"Moreover" has a specific use in English as a logical connector -- a different (though sometimes overlapping) usage than "in addition" or "also." In most of the Duo example sentences using "dessutom," "moreover" should probably not be the default translation: "moreover" should be replaced by "also," "in addition," or "additionally,"
More generally, in English whether an article is required depends on whether the noun phrase is count and singular. E.g.: "He has nice hair." [mass, not count] "He has nice pants." [plural, not singular] "He has a nice car." [count and singular]
Is there any similar (but, obviously, different) rule for Swedish? Are there cases where an indefinite article is required? Are there cases where it is permitted (apparently not in this one)?
It does sound unnatural, but what sounds even more unnatural is "moreover." In American English, it appears in very formal and academic writing. I can't recall ever having heard it spoken in actual conversations, even in university settings. "However" is common -- "moreover" is rare.
"However" doesn't work as a translation here because it implies that what you're about to say is in spite of qualities X, Y and Z. In spite of him being boorish, unkempt and having no teeth, he has a nice car.
The swedish sentence assumes that you've just mentioned all his attractive qualities. He's smart, funny and reliable and moreover he has a nice car. "Furthermore" might work too.
Native speaker of Canadian English here, which is basically the same as American English. I agree that "attractive" is not a word I've commonly heard used to describe a car, but it's certainly not technically incorrect in English. I can't say whether or not it's a suitable translation for snygg, though.
I don't think it's unusual to say or write "attractive car." Depends on context and speaker. In spoken language, an older person or a bookish person would be more likely to say it...
Personal true anecdote: in recent weeks I've been researching used cars, looking for a reliable one with a good factory stereo. So I've been reading and saving reviews. At least three reviews described the 2004-2008 Acura TL "an attractive car." Another review called it "an incredibly attractive car."
In my experience, "attractive" is most often applied to an inanimate object when somebody's talking about specific elements of its design. E.g., when the speaker already has expressed that it's a nice car, and wants to talk about something that is attention-grabbing about the car.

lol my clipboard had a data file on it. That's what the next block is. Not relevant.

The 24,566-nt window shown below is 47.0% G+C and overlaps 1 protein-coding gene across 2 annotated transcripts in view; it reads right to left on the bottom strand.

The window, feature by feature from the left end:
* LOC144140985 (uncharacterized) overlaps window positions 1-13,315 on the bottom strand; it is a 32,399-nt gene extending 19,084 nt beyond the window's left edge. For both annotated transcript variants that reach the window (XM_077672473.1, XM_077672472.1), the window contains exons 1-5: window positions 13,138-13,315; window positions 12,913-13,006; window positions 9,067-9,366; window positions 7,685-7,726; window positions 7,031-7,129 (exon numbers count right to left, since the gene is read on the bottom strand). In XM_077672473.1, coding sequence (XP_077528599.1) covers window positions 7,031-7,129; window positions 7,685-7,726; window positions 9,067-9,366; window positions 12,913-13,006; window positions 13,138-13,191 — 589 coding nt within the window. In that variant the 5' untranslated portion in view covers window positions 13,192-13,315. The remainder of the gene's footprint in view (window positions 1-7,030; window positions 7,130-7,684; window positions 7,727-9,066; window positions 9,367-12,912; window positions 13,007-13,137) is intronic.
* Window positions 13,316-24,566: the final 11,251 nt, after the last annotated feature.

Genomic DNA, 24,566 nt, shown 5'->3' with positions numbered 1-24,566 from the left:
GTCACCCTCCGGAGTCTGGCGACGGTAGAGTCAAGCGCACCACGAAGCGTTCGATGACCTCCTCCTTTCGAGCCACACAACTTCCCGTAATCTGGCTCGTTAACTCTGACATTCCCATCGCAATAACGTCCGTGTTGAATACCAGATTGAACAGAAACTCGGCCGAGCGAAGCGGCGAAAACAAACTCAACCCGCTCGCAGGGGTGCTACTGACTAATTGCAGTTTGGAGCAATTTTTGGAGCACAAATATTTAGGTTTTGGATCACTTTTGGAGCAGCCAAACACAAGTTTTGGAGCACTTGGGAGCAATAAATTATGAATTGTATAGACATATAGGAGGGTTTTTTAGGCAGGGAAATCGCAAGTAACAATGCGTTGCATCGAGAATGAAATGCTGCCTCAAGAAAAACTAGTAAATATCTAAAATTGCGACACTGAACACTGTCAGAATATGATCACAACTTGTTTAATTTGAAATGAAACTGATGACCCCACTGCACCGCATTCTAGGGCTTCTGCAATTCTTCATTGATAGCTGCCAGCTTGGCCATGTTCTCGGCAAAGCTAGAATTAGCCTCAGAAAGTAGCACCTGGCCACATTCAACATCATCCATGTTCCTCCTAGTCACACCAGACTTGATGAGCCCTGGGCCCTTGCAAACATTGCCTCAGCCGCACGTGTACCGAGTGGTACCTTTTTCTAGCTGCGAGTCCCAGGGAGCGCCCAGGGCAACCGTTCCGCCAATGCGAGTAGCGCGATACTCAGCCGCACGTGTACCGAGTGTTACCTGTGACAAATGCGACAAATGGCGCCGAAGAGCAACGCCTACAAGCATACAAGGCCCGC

If someone said "he has an attractive car" without context, it would sound to my ears like someone was sarcastically talking about his car being an extension of his manhood. Though if the topic of the car itself had come up prior, and then someone said such, then I would take it as a comment about the car itself being appealing.
As a native UK English speaker I haven't got such an issue with "attractive" car, though I agree with others that terms like "good looking" would be more common. But I'm sure I've heard it said.
What I can't get over is that I'm being told the correct answer is "pretty car" and no-one seems to have flagged this up for how weird it sounds yet! It's the weirdest of all the suggestions so far to me.
I chose "stylish" because it seemed like best fit in context and "snygg" is often used that way, but I was marked wrong. :(
In this context there seem to be any number of possible translations for 'snygg'. As an Englishman 'smart car' would seem most fitting, or even 'handsome' which I believe it might mean in relation to 'en snygg man' But clearly such adjectives can have different meanings form country to country, region to region or generation to generation.
"as well as" is a conjunction or preposition, whereas dessutom is an adverb. You may note "as well as" could also be written "in addition to", while dessutom could be translated to "in addition". I suppose you could translate dessutom to "as well", but it would go in a different position in the sentence. Translating from the example sentence at Wiktionary:
En person som inte gör någon nytta på arbetsplatsen, och som dessutom bråkar med övrig personal, har inget hos oss att göra.
A person who does not do anything useful in the workplace, and who argues with other staff as well, has nothing to do with us.
I thought "he has a nice car" would be able to stand on its own meaning that I thought it was the start of a new main clause (the first being whatever came before the moreover). If it is a main clause does "dessutom" take the v1 place? because I assumed dessutom would lie in a sort of grey area between the two clauses where it doesn't necessarily belong to either of them. Am I just totally wrong? thanks.